2 Day Jail Sentence Turns Into Five Months Due To Legal Mistakes

Sadly, the American criminal justice system does not always operate as it should. Defendants get lost in the system and are sometimes incarcerated indefinitely. As just one example, a woman who was only supposed to be jailed for two days on drug charges ended up spending more than five months behind bars due to what has been called a “big screw up.”

The incident occurred in a county in Indiana. The defendant had been participating in a drug court treatment program. Last August, a judge ordered the 34-year-old woman to spend two days in jail because of a problem with a drug screen result that violated the terms of the drug court program.

The woman was originally represented by a public defender, but her he was removed from her case after she entered the drug court program. That attorney says he should have been notified when she allegedly violated the terms of the program. He added: “What should have happened is I should have been reappointed to the case. I had no knowledge that she was even back in jail.”

One of the reasons for that error is that the judge who ordered the woman’s two-day incarceration did so without conducting a hearing or providing her access to legal counsel. Instead of two days in jail, the woman served approximately 154 days in jail.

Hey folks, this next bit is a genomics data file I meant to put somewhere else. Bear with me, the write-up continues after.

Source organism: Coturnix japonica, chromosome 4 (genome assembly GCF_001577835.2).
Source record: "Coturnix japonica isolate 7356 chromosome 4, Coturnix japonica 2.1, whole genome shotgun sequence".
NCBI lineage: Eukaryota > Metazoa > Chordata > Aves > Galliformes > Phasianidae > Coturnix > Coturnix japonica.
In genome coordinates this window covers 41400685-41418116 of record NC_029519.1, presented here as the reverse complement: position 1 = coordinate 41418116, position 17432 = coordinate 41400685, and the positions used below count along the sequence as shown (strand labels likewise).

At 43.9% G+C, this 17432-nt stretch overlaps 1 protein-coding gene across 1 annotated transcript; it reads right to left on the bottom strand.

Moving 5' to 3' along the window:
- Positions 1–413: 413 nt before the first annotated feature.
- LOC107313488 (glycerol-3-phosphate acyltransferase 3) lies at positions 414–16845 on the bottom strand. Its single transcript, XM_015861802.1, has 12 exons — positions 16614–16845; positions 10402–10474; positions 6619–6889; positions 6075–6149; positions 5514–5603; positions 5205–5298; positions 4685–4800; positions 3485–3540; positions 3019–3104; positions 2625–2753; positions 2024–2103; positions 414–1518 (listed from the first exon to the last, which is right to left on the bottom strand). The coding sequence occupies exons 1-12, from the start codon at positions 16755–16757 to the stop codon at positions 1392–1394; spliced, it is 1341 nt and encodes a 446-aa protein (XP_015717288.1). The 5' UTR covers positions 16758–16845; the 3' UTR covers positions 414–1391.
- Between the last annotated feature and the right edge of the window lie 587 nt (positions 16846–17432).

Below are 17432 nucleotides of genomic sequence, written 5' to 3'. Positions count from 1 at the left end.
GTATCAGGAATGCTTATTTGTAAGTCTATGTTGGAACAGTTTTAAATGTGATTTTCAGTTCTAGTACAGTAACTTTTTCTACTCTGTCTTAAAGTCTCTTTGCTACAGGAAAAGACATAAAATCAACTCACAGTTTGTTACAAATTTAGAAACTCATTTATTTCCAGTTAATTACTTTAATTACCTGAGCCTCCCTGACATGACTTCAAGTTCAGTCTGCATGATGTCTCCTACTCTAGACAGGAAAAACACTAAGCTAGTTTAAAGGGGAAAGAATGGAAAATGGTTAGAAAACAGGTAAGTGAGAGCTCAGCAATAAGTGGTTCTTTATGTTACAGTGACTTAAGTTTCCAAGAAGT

The error was only caught because a prosecutor happened to be reviewing old cases and questioned why the woman was still locked up. She has since been released and may choose to pursue a civil lawsuit against the county.

Mistakes like this are not supposed to happen. Unfortunately, defendants do not always understand their rights and can become victims of sloppy legal work by overburdened courts, judges and prosecutors.

If you are currently facing criminal charges for drugs or other crimes, please make sure you don’t slip through the cracks of the legal system by seeking the help of an experienced criminal defense attorney.

Source: News and Tribune, “‘A BIG SCREW UP:’ Woman sentenced to two days in Clark County jail serves five months,” Gary Popp, Jan. 24, 2014